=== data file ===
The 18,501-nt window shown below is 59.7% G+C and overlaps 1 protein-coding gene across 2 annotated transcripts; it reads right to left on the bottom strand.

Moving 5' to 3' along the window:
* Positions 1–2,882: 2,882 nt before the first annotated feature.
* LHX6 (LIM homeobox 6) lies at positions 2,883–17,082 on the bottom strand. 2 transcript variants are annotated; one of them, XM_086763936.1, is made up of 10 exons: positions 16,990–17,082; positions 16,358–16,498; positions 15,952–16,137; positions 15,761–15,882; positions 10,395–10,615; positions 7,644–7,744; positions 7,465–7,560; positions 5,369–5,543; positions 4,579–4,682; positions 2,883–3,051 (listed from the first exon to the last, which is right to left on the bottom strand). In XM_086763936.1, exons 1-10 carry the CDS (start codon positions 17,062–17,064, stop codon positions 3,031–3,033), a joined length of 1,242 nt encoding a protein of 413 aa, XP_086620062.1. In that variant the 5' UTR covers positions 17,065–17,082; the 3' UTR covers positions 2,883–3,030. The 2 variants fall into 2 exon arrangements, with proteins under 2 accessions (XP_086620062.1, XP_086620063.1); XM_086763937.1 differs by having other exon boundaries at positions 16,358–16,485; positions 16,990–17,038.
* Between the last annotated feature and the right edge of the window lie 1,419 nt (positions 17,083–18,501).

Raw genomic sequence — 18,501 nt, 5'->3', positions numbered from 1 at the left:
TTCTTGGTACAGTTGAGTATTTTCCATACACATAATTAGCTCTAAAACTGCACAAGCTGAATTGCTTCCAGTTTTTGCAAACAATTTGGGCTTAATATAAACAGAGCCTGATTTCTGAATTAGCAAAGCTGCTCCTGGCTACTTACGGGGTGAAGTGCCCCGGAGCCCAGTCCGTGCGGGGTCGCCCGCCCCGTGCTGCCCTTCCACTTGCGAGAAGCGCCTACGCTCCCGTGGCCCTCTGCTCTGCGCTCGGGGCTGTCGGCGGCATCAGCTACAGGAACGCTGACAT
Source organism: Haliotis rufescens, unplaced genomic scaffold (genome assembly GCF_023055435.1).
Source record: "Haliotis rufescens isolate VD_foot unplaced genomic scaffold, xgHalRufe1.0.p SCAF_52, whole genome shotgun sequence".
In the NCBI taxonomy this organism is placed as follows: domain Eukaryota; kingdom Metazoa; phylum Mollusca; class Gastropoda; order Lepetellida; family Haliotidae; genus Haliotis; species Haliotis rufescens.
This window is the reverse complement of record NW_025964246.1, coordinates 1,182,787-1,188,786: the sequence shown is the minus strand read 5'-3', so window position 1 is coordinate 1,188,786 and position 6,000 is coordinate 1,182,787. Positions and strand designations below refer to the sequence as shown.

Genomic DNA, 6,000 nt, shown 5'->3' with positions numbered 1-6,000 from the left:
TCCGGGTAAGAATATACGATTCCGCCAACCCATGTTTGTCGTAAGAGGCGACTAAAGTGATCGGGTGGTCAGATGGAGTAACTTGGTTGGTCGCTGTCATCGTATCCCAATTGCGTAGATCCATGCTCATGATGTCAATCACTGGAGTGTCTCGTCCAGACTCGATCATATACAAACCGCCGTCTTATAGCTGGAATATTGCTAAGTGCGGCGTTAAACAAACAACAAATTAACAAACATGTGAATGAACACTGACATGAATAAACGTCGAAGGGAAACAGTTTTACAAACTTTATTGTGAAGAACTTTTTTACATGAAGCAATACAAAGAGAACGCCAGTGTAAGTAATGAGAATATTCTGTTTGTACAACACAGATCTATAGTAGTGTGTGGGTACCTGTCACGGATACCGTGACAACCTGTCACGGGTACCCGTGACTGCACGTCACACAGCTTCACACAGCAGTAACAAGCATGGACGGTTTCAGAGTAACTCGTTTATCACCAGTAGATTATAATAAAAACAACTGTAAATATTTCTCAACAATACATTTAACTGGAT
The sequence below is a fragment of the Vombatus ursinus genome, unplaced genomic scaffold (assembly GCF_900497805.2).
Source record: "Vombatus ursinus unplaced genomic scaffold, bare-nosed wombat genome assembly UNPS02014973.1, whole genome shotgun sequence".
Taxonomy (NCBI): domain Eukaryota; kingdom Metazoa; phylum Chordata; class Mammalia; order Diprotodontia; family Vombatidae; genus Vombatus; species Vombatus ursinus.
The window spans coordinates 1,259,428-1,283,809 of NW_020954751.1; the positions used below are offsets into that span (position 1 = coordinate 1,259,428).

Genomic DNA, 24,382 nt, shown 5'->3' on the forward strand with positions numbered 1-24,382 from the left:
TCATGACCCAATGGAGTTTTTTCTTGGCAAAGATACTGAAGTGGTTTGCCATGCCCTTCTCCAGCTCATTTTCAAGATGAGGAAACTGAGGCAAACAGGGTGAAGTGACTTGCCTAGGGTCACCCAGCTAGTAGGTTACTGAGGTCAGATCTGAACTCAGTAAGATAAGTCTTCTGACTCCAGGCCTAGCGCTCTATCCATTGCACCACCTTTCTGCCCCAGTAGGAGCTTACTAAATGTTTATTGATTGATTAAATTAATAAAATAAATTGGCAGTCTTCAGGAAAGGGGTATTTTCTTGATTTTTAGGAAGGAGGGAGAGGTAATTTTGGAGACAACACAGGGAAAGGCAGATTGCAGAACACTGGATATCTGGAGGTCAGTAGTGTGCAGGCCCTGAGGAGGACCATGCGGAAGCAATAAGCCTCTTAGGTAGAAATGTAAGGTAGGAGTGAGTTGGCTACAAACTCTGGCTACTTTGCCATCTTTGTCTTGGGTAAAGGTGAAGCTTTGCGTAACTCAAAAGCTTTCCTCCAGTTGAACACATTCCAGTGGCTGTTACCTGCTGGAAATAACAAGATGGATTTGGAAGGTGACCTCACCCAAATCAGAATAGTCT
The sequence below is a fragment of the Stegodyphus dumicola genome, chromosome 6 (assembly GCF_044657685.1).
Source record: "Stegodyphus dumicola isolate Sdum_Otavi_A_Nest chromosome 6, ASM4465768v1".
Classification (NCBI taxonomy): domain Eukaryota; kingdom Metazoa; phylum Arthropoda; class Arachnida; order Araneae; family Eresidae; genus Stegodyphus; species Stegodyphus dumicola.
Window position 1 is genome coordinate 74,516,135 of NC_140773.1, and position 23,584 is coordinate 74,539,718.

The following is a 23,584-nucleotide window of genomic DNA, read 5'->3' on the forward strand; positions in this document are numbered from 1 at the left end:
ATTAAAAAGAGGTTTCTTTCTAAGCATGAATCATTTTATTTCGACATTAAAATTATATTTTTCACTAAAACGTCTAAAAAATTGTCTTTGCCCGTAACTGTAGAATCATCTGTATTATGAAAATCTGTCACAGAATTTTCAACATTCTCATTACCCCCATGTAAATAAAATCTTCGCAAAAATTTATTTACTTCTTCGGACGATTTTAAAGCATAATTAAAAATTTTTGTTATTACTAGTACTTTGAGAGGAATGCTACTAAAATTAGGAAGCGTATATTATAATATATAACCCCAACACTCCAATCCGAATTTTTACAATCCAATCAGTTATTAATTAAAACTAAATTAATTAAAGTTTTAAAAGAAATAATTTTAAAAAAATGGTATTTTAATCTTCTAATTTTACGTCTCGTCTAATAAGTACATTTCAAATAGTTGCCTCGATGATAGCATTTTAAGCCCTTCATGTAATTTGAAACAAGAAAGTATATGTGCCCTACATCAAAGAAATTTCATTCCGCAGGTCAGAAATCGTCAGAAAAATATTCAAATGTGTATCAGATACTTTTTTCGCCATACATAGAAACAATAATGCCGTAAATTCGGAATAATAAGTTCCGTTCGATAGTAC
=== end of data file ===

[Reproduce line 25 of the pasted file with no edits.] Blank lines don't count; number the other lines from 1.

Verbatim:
ATTAAAAAGAGGTTTCTTTCTAAGCATGAATCATTTTATTTCGACATTAAAATTATATTTTTCACTAAAACGTCTAAAAAATTGTCTTTGCCCGTAACTGTAGAATCATCTGTATTATGAAAATCTGTCACAGAATTTTCAACATTCTCATTACCCCCATGTAAATAAAATCTTCGCAAAAATTTATTTACTTCTTCGGACGATTTTAAAGCATAATTAAAAATTTTTGTTATTACTAGTACTTTGAGAGGAATGCTACTAAAATTAGGAAGCGTATATTATAATATATAACCCCAACACTCCAATCCGAATTTTTACAATCCAATCAGTTATTAATTAAAACTAAATTAATTAAAGTTTTAAAAGAAATAATTTTAAAAAAATGGTATTTTAATCTTCTAATTTTACGTCTCGTCTAATAAGTACATTTCAAATAGTTGCCTCGATGATAGCATTTTAAGCCCTTCATGTAATTTGAAACAAGAAAGTATATGTGCCCTACATCAAAGAAATTTCATTCCGCAGGTCAGAAATCGTCAGAAAAATATTCAAATGTGTATCAGATACTTTTTTCGCCATACATAGAAACAATAATGCCGTAAATTCGGAATAATAAGTTCCGTTCGATAGTAC